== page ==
The Bureau of Land Management (BLM), Hassayampa Field Office, has extended the public scoping period for the Kirkland Mine, Mining and Reclamation Plan of Operations (Plan) until August 25, 2017.  The proposed pozzolan mine involves approximately 76 acres of public lands near Skull Valley, Arizona.

Scoping is a part of the Environmental Assessment (EA) process through which a federal agency describes a proposed action and possible alternatives. The agency then seeks input from other agencies, organizations, and the public on potentially affected resources, environmental issues to be considered, and the agency’s planned approach to analysis.

For a copy of the map of the mine area, the frequently asked questions, the public open house presentation materials, draft Kirkland Mining Company Mining and Reclamation Plan, and the biological resources baseline report, please visit the project website at: http://bit.ly/2rRYTII

Comments can be sent to: KIRKMPO@blm.gov

 


Free Slash Program

Supervisor Rowle Simmons is pleased to announce that Yavapai County will be offering the free slash  program once again.  

Click on the link below for further information and REMEMBER.....take advantage of this FREE program...

 
 

Yavapai County Adopt-A- Road Program

 YAVAPAI COUNTY  ADOPT-A-ROAD PROGRAM                                                         
 
The Yavapai County Adopt-A-Road Program is a volunteer community service litter pickup program on county-maintained roadways.


Why adopt a road?


It’s a free, easy way for groups to help their communities and to make a visible impact.   
Who is eligible? Individuals, businesses, clubs, schools, and groups of any kind are encouraged to participate in this  community service.  

Join the family.  See how organizations like yours can raise the profile of litter prevention efforts and make a difference in keeping Yavapai County clean and beautiful.  Sign up today!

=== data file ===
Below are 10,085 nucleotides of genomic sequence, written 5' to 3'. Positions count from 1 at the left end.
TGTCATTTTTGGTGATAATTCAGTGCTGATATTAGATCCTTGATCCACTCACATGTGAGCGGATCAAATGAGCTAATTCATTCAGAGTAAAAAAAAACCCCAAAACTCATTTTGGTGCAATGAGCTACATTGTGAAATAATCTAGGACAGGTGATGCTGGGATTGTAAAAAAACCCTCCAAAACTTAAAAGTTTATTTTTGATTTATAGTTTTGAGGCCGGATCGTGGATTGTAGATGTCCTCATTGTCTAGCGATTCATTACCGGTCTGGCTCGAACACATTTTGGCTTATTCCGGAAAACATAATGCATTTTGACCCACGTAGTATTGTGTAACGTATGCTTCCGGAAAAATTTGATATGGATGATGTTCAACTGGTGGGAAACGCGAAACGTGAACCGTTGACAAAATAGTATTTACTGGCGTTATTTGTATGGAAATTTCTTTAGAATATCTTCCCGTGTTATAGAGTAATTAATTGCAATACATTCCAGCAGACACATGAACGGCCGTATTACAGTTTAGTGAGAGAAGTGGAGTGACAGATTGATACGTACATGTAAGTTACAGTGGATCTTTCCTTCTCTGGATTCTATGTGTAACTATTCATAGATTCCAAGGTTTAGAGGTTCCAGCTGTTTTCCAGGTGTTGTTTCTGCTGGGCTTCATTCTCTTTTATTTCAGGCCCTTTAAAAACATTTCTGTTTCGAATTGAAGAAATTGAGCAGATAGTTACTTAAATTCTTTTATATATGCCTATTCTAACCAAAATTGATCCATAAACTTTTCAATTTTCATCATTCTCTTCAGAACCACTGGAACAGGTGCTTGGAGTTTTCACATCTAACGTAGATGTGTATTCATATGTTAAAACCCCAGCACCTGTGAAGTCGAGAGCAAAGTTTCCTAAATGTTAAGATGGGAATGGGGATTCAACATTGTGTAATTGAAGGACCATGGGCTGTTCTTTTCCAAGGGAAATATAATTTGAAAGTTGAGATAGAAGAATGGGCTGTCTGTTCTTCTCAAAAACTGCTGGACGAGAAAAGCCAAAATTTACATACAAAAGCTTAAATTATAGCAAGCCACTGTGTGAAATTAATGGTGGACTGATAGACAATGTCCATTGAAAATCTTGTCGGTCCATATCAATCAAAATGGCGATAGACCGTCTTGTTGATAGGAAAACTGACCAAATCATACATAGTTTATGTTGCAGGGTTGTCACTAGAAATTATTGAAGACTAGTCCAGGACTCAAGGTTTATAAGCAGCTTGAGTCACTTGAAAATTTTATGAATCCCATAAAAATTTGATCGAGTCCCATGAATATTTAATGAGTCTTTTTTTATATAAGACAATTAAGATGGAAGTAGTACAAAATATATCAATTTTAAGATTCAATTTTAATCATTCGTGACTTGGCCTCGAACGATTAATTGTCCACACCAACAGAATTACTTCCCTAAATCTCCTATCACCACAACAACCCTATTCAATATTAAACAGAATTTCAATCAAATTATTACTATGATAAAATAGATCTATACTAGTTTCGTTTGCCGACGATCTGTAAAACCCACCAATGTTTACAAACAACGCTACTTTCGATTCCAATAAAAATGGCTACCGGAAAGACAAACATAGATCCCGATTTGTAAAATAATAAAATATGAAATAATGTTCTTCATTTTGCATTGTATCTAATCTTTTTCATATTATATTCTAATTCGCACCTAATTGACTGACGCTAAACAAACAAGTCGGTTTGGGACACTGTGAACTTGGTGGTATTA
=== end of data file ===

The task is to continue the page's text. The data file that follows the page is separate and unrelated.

Contact Public Works Department (928) 771-3183

 
 
 
 

 

 


Granite Mountain Hotshots Memorial State Park

 
The Granite Mountain Hotshots Memorial State Park was dedicated on November 29, 2016, as a lasting tribute to 19 heroes who sacrificed their lives on June 30, 2013, while protecting our community.  With each step along the trails of the park, their is a connection with the Hotshots' committment to duty.  The Granite Mountain Hotshots Memorial State park is a promise to always remember.  
 

 
 
 
 

 


Annual FREE Slash

The Yavapai County Board of Supervisors is pleased to announce the annual free slash drop-off program at county transfer stations beginning April1st, 2017 to June 1st, 2017.

County transfer stations are located in Black Canyon City, Camp Verde, Congress, Mayer, Paulden, Seligman, and Skull Valley.  Free slash drop off will be held during normal operating hours. For locations and hours please visit: http://www.yavapai.us/Portals/30/TransferStationList.pdf

This free slash drop-off program will assist residents in creating defensible space around their homes and other structures. Cutting away vegetation 5 to 30 feet from all structures and removing all debris and dead vegetation from roofs, decks, and the ground can reduce the potential of a wildfire spreading to your home. 

Please take advantage of the free slash drop-off program as you create defensible space around your properties.

The following items only will be accepted: brush, branches, grass, leaves and yard trimmings. Items not accepted are: lumber, stumps, roots, cactus, metal and garbage. All slash must be removed from plastic bags.

This program is for residential use only. Commercial loads will not be accepted.

For additional information, please contact the Yavapai County Public Works Department at (928) 771-3183.


Annual Town Hall Meeting in Congress, Thursday, October 20, 2016

CONGRESS TOWN HALL MEETING

THURSDAY, OCTOBER 20, 2016

7:00 p.m. ~ 9:00 p.m.

Fire Station

26733 Santa Fe Road

The Agenda will include presentations from:

Supervisor Rowle Simmons;  Steve Mauk, Development Services; Dan Cherry, Flood Control;

Stephen Tullos, Health Department; Byron Jaspers, Public Works; 

Scott Mascher, Sheriff                   

Contact Barbara Fox-Thomas for additional information @ (928) 771-3206


Skull Valley AND Congress Community Cleanups

Supervisor Rowle Simmons and the Yavapai County Board of Supervisors, working with the Public Works Department, is pleased to announce a community cleanup in Skull Valley and Congress!

The Skull Valley cleanup will be at the Skull Valley Transfer Station, 12970 West Van Dickson Road, north of Skull Valley, on the west side of Iron Springs Road, near railroad underpass.  The Skull Valley cleanup will be open to Yavapai County residents for no charge on October 5th, 8th, 12th and 15th from 8:00 A.M. to 4:00 P.M.